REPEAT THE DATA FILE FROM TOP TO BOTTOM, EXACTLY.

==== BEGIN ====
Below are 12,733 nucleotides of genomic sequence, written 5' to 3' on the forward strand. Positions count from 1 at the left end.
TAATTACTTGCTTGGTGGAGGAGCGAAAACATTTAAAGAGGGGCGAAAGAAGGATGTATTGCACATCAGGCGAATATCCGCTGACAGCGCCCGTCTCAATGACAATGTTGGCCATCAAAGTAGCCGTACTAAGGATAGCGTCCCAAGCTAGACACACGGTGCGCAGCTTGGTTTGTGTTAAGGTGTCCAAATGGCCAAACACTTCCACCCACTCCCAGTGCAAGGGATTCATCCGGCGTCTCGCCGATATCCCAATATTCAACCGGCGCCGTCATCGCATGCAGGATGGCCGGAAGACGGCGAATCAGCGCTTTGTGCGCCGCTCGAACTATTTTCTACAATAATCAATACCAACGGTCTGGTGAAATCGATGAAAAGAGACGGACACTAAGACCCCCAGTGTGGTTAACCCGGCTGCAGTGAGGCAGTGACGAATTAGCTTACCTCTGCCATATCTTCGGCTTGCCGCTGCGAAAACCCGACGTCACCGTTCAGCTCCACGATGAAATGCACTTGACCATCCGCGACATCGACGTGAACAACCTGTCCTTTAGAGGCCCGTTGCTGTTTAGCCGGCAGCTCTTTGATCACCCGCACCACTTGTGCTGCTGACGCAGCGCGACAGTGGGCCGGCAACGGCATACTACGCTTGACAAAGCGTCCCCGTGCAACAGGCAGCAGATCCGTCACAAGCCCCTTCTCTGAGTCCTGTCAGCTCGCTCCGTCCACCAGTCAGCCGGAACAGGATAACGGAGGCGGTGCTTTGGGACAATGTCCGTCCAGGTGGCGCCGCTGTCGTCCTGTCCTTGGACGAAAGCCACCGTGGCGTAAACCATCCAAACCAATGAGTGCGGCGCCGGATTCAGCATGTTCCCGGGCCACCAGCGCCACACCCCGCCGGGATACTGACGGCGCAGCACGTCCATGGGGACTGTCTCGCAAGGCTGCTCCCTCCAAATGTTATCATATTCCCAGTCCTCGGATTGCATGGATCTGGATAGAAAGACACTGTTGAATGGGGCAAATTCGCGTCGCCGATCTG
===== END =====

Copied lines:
Below are 12,733 nucleotides of genomic sequence, written 5' to 3' on the forward strand. Positions count from 1 at the left end.
TAATTACTTGCTTGGTGGAGGAGCGAAAACATTTAAAGAGGGGCGAAAGAAGGATGTATTGCACATCAGGCGAATATCCGCTGACAGCGCCCGTCTCAATGACAATGTTGGCCATCAAAGTAGCCGTACTAAGGATAGCGTCCCAAGCTAGACACACGGTGCGCAGCTTGGTTTGTGTTAAGGTGTCCAAATGGCCAAACACTTCCACCCACTCCCAGTGCAAGGGATTCATCCGGCGTCTCGCCGATATCCCAATATTCAACCGGCGCCGTCATCGCATGCAGGATGGCCGGAAGACGGCGAATCAGCGCTTTGTGCGCCGCTCGAACTATTTTCTACAATAATCAATACCAACGGTCTGGTGAAATCGATGAAAAGAGACGGACACTAAGACCCCCAGTGTGGTTAACCCGGCTGCAGTGAGGCAGTGACGAATTAGCTTACCTCTGCCATATCTTCGGCTTGCCGCTGCGAAAACCCGACGTCACCGTTCAGCTCCACGATGAAATGCACTTGACCATCCGCGACATCGACGTGAACAACCTGTCCTTTAGAGGCCCGTTGCTGTTTAGCCGGCAGCTCTTTGATCACCCGCACCACTTGTGCTGCTGACGCAGCGCGACAGTGGGCCGGCAACGGCATACTACGCTTGACAAAGCGTCCCCGTGCAACAGGCAGCAGATCCGTCACAAGCCCCTTCTCTGAGTCCTGTCAGCTCGCTCCGTCCACCAGTCAGCCGGAACAGGATAACGGAGGCGGTGCTTTGGGACAATGTCCGTCCAGGTGGCGCCGCTGTCGTCCTGTCCTTGGACGAAAGCCACCGTGGCGTAAACCATCCAAACCAATGAGTGCGGCGCCGGATTCAGCATGTTCCCGGGCCACCAGCGCCACACCCCGCCGGGATACTGACGGCGCAGCACGTCCATGGGGACTGTCTCGCAAGGCTGCTCCCTCCAAATGTTATCATATTCCCAGTCCTCGGATTGCATGGATCTGGATAGAAAGACACTGTTGAATGGGGCAAATTCGCGTCGCCGATCTG